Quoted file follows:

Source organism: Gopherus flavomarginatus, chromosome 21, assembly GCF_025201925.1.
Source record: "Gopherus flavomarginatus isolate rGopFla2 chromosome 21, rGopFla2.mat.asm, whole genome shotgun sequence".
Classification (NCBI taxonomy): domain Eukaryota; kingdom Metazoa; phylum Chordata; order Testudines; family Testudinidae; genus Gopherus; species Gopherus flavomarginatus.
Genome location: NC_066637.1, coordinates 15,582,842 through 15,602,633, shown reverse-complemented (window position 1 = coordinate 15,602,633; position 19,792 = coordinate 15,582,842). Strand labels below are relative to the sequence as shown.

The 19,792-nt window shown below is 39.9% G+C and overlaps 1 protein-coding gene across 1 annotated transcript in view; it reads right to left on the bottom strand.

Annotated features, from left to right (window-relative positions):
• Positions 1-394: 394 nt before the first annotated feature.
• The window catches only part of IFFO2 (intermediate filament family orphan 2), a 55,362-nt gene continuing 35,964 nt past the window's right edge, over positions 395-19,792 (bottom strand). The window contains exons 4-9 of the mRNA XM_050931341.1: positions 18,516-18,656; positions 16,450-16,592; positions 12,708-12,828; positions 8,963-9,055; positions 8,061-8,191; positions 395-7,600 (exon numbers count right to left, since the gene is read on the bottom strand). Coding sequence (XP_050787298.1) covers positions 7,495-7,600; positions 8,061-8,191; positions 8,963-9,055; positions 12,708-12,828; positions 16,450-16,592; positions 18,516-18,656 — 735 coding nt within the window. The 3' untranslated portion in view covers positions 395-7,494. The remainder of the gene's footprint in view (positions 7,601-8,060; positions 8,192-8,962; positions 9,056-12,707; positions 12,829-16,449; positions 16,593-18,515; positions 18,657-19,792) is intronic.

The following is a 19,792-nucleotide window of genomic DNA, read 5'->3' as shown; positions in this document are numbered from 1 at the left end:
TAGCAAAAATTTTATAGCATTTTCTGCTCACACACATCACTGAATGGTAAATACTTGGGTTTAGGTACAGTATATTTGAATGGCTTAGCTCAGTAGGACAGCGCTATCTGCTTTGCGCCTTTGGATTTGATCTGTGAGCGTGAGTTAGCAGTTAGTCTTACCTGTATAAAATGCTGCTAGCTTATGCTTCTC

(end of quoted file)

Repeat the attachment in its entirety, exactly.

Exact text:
Source organism: Gopherus flavomarginatus, chromosome 21, assembly GCF_025201925.1.
Source record: "Gopherus flavomarginatus isolate rGopFla2 chromosome 21, rGopFla2.mat.asm, whole genome shotgun sequence".
Classification (NCBI taxonomy): domain Eukaryota; kingdom Metazoa; phylum Chordata; order Testudines; family Testudinidae; genus Gopherus; species Gopherus flavomarginatus.
Genome location: NC_066637.1, coordinates 15,582,842 through 15,602,633, shown reverse-complemented (window position 1 = coordinate 15,602,633; position 19,792 = coordinate 15,582,842). Strand labels below are relative to the sequence as shown.

The 19,792-nt window shown below is 39.9% G+C and overlaps 1 protein-coding gene across 1 annotated transcript in view; it reads right to left on the bottom strand.

Annotated features, from left to right (window-relative positions):
• Positions 1-394: 394 nt before the first annotated feature.
• The window catches only part of IFFO2 (intermediate filament family orphan 2), a 55,362-nt gene continuing 35,964 nt past the window's right edge, over positions 395-19,792 (bottom strand). The window contains exons 4-9 of the mRNA XM_050931341.1: positions 18,516-18,656; positions 16,450-16,592; positions 12,708-12,828; positions 8,963-9,055; positions 8,061-8,191; positions 395-7,600 (exon numbers count right to left, since the gene is read on the bottom strand). Coding sequence (XP_050787298.1) covers positions 7,495-7,600; positions 8,061-8,191; positions 8,963-9,055; positions 12,708-12,828; positions 16,450-16,592; positions 18,516-18,656 — 735 coding nt within the window. The 3' untranslated portion in view covers positions 395-7,494. The remainder of the gene's footprint in view (positions 7,601-8,060; positions 8,192-8,962; positions 9,056-12,707; positions 12,829-16,449; positions 16,593-18,515; positions 18,657-19,792) is intronic.

The following is a 19,792-nucleotide window of genomic DNA, read 5'->3' as shown; positions in this document are numbered from 1 at the left end:
TAGCAAAAATTTTATAGCATTTTCTGCTCACACACATCACTGAATGGTAAATACTTGGGTTTAGGTACAGTATATTTGAATGGCTTAGCTCAGTAGGACAGCGCTATCTGCTTTGCGCCTTTGGATTTGATCTGTGAGCGTGAGTTAGCAGTTAGTCTTACCTGTATAAAATGCTGCTAGCTTATGCTTCTC